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b hat

I got to ramble. / What the crack means. - Part one?

Posted on 2017.12.13 at 19:55
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I am a fast walker. I walk very fast. Once, a professional runner challenged me to a walking race around the world. It was a big event, in downtown Milwaukee. All the important people were there. There we stood, at the starting line, stripped down to our Birkenstocks. Silence, all around.

Then, the starter pistol fired.

My opponent, Zambini, shot out ten feet or yards or so, and then, turned back. He walked back to me, standing at the starting line and asked, "Why, my little friend? Why you no want to race now? Your feets are not so big now, are they, my little man, ah ha ha?!"

Then a look of clam-shells came over his face, as he looked down and saw me holding an Egyptian cup of Java, holding a copy of the Beijing Times, and kicking away a horde of tiny Javanese prostitutes...

"Impossible!" he exclaimed. And then I said,

"You haven't been reading my LJ posts about superluminal information-transfer and teleportation via controlled quantum entanglement using basic discrete biological systems!"

"No," he said. "I stopped reading your journal because you kept posting all those political links which were mainly alt right fake news, if you ask me. Foot!"

"I didn't ask you," I laughed, and then gladly received a lei holding the city's key, from the hands of none other than Scott Walker, the inventor of Norwegian hard liquor, and avowed closet homosexual. Immediately, a ticker-tate parade followed, showering us all with reams of seemingly endless streams of Kimberly-Clark toilet paper. On the house. Better than mushrooms. Oh what a joy to live in Wisconsin.

But I also lived in Pennsylvania, which is similar. Working class, Germanic, trees, beer, cheese, brats, Mothman, etc. People go to NY to meet the movers and shakers. People go to PA to meet the Shakers and Quakers. In the land that Benjamin Franklin forgot, because he was dead, things moved a little more slowly than NYC, or anywhere else. When I moved there, I was like, "This is just the same small, slow-town stupidity as in the rust-belt Midwest - except a lot bigger. Why would anyone choose to move here, who also sought progress or acceleration? One man from NYC said to me, "You know why I moved to Philadelphia? Because of the slower pace. Pace. It's slower.... I like the slower... pace... here... Compared to NYC. It's a slower... pace..."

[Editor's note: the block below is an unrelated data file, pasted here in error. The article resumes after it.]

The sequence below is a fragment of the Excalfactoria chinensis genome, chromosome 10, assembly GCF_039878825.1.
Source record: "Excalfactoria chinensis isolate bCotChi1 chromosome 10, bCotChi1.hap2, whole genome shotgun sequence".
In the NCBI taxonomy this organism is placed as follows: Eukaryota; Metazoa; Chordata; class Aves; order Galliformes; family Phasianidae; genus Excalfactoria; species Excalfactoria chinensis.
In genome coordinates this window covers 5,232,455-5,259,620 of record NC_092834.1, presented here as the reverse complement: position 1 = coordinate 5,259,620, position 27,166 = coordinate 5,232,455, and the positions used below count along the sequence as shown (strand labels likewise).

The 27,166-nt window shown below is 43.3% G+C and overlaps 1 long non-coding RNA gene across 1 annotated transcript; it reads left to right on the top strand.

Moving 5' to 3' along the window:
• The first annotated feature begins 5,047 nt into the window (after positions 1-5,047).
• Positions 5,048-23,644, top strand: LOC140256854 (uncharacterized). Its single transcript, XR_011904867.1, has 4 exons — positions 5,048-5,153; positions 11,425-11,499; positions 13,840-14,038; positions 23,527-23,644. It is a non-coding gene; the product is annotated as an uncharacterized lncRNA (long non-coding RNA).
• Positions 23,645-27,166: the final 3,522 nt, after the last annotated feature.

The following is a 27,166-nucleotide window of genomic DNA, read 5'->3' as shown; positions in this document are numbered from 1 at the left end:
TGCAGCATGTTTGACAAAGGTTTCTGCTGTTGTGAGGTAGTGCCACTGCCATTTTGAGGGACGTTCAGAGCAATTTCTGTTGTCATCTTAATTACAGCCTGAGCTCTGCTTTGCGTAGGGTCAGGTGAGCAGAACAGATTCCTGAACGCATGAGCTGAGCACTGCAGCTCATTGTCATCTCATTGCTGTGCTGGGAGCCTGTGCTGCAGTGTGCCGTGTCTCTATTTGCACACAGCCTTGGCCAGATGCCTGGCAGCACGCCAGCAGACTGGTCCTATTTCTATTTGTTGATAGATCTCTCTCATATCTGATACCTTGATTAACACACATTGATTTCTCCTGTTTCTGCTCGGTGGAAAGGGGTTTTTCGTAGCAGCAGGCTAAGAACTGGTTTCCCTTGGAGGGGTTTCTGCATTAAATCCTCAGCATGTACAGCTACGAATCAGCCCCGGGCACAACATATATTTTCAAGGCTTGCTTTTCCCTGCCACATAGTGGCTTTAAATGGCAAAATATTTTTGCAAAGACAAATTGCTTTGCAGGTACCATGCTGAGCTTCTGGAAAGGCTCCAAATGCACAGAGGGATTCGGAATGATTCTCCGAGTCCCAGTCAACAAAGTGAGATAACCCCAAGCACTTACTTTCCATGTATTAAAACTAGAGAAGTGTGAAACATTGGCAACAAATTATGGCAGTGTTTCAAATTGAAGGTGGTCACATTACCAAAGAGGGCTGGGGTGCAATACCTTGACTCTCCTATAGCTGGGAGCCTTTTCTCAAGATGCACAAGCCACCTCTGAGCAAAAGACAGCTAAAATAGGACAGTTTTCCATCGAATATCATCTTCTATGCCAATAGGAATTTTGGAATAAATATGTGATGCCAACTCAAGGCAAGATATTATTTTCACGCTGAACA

And I'm like, "I NEED TO MOVE AHEAD WITH MY LIFE RIGHT NOW OR DIE!"

Faster than a duck on a cannonball, I shot down the lunch-hour sidewalks of Philadelphia, but was thwarted at every maneuver by large lumbering knees and caustic skewering glares from sauntering office-worker women who were indistinguishable from rustic furniture displaced by some sudden eruption of molten lava. If the streets of Philadelphia were a pinball game, I was like some hummingbird on the outside, banging against the glass. I was like a drowning bobble-head going down in a sea of nattering nabobs of nay-saying fartknockers. Like a fly in molasses. Progress here was just like progress anywhere: It only happened at the top, outside of the endless stream of hollow men.

"But this is the Big City! This is America! What about all that Ronald Reagan stuff?! When does the Freedom begin?!"

I guess I just walk too fast.

There are some things I like about Philly. Coffee. Bagels. Anarchists. The old graves downtown. The Art Museum. The Free Library. The University.

But, most people there act like they are sitting on top of the grave of Benjamin Franklin, whom everyone adores, of course! But, for fear of waking him up, they have abandoned all spirit towards enquiry and invention. I think the last time this city rocked was possibly back when Elton John sang about, "Philadelphia Freedom!" But, for a long time, nobody hears a lot about Philadelphia anymore, right?  You hear about Charleston. Or New Orleans. Chicago, of course. But, it is like whatever was going on in Philly - whatever growth was spiring - it's all done now. It has moved on to newer cities.

Soul music moved in at about the same time that enterprise moved out.

For a while, I lived in German-Town, which was the dregs of the dregs. All businesses had been shut down. Graffiti and shootings. Drugs and homeless. Glass and needles everywhere. For miles and miles: broken down buildings - homes and businesses - boarded up, broken into. The train would fly by all this - and sometimes I would be on it - protected by its own flood of internal light, shining out like some kind of alien oasis on wheels, ever evading. Like a glow-stick in a mud-foggy night.

City rot. Everywhere. Nothing to emulate, here. Things would break and fall apart all about, and the venture pioneers, the status quo lamest of the lame, continuing to bring in the bucks, would just move into more and more central buildings - building up higher and higher. So, Center City continued to grow tall and emerald and flashy - but below! Below continued to swell the great rising mass of broken small businesses and homes and homeless. So, to all the world, Philly was doing business - better than ever! But the wider shot showed that the net gain was a gross loss, by everyone. And this is how it has been going, all around America - but I saw it happen here earlier on.

I looked at what was going on and I concluded: "The future of American Capitalism is dismal." What more did I see? Well, I hope to tell you more soon...

Comments:


meowmensteen
meowmensteen at 2017-12-14 02:46 (UTC) (Lien)
If it's dismal, I wonder if I shouldn't buy any silver??
where hypotheses come to die
madman101 at 2017-12-14 03:16 (UTC) (Lien)
You can do better.
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